white, black, Latino and Asian-American employees, it is 91 percent
across the board. The company
placed the first black and first female
presidents of hotels on the Las Vegas
strip—Lorenzo Creighton, president
and COO, New York-New York
Hotel & Casino, and Renee West,
president and COO of Excalibur.
West, however, is not the only female
president and COO in the MGM
MIRAGE family. In April, Holly
Gagnon was named president and
COO of Gold Strike Tunica resort
and hotel in Tunica, Miss.
Of the hotel-and-resort company’s entire management, 33. 75 percent were people of color, while at
Top 50 companies the average was
23. 8 percent. Of its mid-level managers (reports to direct reports to the
CEO), 11. 25 percent were black,
14. 75 percent were Latino, and 10. 75
percent were Asian American. At Top
50 companies, the averages were 5. 57
percent black, 4. 19 percent Latino
and 4. 94 percent Asian American.
To increase promotions of people
of color, MGM MIRAGE created
Reach, tailored for line-level
employees who want to become
supervisors. MGM management
partnered with the employee’s union
to provide Reach training. Beyond
Reach is Take Flight training that
develops supervisors into directors
through weekend-long training.
Of the company’s management
promotions, 14. 20 percent were
black, while 8. 48 percent went to
Latinos and 8. 85 percent to Asian
Americans. At Top 50 companies,
management promotions were
10. 14 percent black, 7. 27 percent Latino, and 8. 34
percent went to Asian American employees of the
The next level is reached by CEO commitment and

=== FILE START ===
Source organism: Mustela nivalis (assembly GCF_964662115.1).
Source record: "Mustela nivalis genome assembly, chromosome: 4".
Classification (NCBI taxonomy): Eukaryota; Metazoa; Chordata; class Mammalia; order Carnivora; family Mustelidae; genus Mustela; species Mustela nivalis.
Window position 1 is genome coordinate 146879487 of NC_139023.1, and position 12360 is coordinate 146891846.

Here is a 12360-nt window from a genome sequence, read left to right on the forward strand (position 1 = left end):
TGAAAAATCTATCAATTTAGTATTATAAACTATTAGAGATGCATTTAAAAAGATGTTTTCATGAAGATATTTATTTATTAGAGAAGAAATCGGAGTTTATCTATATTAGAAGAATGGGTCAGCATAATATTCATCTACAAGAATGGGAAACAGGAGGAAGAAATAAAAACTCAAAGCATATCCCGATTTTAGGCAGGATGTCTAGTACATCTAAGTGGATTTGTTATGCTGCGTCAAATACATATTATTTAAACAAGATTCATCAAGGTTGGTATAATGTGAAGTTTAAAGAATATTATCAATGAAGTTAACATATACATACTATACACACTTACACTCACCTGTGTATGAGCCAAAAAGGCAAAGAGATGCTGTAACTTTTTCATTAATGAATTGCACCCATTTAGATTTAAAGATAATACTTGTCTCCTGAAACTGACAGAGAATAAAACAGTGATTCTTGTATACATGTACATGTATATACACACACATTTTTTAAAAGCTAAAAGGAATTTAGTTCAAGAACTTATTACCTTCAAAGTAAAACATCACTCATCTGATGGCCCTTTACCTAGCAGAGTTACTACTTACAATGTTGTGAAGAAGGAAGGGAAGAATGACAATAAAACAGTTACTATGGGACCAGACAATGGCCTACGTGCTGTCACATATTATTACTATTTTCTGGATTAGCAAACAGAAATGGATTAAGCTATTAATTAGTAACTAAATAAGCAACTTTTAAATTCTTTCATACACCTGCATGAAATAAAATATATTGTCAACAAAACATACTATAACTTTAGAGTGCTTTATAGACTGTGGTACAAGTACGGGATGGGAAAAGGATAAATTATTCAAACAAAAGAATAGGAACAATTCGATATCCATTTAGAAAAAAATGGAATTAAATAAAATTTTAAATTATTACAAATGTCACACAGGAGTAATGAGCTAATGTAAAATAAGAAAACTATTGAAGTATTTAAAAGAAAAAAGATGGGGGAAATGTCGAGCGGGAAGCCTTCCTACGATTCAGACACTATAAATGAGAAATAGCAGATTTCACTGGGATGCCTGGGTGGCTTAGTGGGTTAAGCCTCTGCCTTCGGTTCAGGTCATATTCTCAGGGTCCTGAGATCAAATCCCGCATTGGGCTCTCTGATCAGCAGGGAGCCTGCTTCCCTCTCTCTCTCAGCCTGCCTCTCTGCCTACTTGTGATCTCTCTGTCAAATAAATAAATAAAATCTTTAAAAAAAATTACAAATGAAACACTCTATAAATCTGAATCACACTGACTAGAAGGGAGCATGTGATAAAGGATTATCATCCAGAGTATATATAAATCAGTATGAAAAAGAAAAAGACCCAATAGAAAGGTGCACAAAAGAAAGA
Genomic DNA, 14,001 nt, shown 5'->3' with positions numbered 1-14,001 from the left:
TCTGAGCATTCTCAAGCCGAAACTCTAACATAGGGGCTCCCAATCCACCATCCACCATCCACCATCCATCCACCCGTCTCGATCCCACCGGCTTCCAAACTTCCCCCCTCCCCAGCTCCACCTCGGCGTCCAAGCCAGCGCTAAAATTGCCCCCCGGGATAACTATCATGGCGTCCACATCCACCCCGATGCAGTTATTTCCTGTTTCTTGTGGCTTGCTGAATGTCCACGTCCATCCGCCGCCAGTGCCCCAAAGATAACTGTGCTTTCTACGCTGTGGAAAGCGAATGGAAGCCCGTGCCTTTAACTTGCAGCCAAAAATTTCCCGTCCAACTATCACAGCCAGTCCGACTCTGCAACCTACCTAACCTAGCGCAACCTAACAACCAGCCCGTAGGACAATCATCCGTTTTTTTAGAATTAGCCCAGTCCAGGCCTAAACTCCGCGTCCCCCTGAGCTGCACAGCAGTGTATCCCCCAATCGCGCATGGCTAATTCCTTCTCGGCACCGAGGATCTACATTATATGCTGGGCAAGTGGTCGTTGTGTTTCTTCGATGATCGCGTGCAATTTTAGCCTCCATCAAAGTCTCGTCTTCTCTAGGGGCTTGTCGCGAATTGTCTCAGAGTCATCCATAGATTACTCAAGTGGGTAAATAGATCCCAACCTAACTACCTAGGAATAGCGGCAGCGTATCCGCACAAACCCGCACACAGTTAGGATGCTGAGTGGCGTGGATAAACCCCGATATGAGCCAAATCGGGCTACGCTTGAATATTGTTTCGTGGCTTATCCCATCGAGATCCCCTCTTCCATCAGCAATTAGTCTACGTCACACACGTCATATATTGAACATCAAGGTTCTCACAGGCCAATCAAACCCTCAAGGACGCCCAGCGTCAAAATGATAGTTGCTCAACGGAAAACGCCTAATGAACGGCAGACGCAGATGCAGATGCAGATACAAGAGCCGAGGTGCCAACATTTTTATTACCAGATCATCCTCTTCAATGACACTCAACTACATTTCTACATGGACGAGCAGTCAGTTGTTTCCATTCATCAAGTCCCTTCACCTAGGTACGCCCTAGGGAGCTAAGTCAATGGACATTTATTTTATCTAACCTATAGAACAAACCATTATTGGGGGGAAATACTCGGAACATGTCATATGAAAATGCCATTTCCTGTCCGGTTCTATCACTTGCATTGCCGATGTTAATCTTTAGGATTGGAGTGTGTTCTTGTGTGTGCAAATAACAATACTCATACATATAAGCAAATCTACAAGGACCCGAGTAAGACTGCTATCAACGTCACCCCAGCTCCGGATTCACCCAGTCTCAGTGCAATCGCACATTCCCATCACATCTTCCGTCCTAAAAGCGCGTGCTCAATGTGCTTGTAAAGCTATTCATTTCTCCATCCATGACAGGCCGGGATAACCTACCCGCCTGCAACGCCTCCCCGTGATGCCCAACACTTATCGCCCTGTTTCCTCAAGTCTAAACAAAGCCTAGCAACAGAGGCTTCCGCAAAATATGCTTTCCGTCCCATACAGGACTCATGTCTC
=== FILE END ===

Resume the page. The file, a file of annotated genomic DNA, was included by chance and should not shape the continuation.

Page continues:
measurement. Harris Bank has both. The company is
developing a strong diversity initiative enabling it to
provide products tailored for its customers’ needs.
“We require managers to submit, along with a request
for promotions, that they have identified a diverse slate of
candidates,” says Yasmine Meralli, vice president of diversity and workplace equity for BMO Financial Group, the
parent company of Harris Bank, No. 41 on The 2006
DiversityInc Top 50 Companies for Diversity list.
Harris Bank convened its first diversity task force in
1989. It looked at recruitment, retention and promotions and works with employee-resource groups to
recruit a diverse array of executives. The CEO, Franklin
J. Techar, utilizes his CEO Council on Equitable
Workforce, which features a membership of the bank’s
most senior leadership, to look at the company’s performance relative to its objectives for representation.
The company actively recruits people with disabilities
and utilizes two of its employees-with-disabilities-resource groups, Step Ahead Group and EnVision
Group, to assess employee and marketplace needs.
“People with disabilities are supportive and are very
Innovation Pays Off
pleased with the progress Harris has made,” says Meralli.
Recruiting in nontraditional spots has proved a plus for
Compuware, No. 49 on The 2006 DiversityInc Top 50
Companies for Diversity list. The software-development
company’s Chinese Association helped recruit employees
at a children’s school. The employee-resource group had
members who sent their children to weekend Chinese-language school. While parents waited for their children
to finish their studies, Chinese Association members
talked to them about working for Compuware.
The company is experiencing an increase of clients
who ask for proof of its diversity commitment, says
Penny Deitch, director of diversity and community
relations at Compuware.
Of Compuware’s new hires, 41 percent were people
of color, while of its management employees, 29. 5 percent were people of color. At Top 50 companies, 40. 2
percent of new hires and 23. 8 percent of management
employees were people of color.
“Sometimes clients will say they want to see a mirror of their community in the staff we offer them,” says
Deitch. “Sales is so much about relationships, so it
behooves us to use every tool we can to be successful in
the market.” DI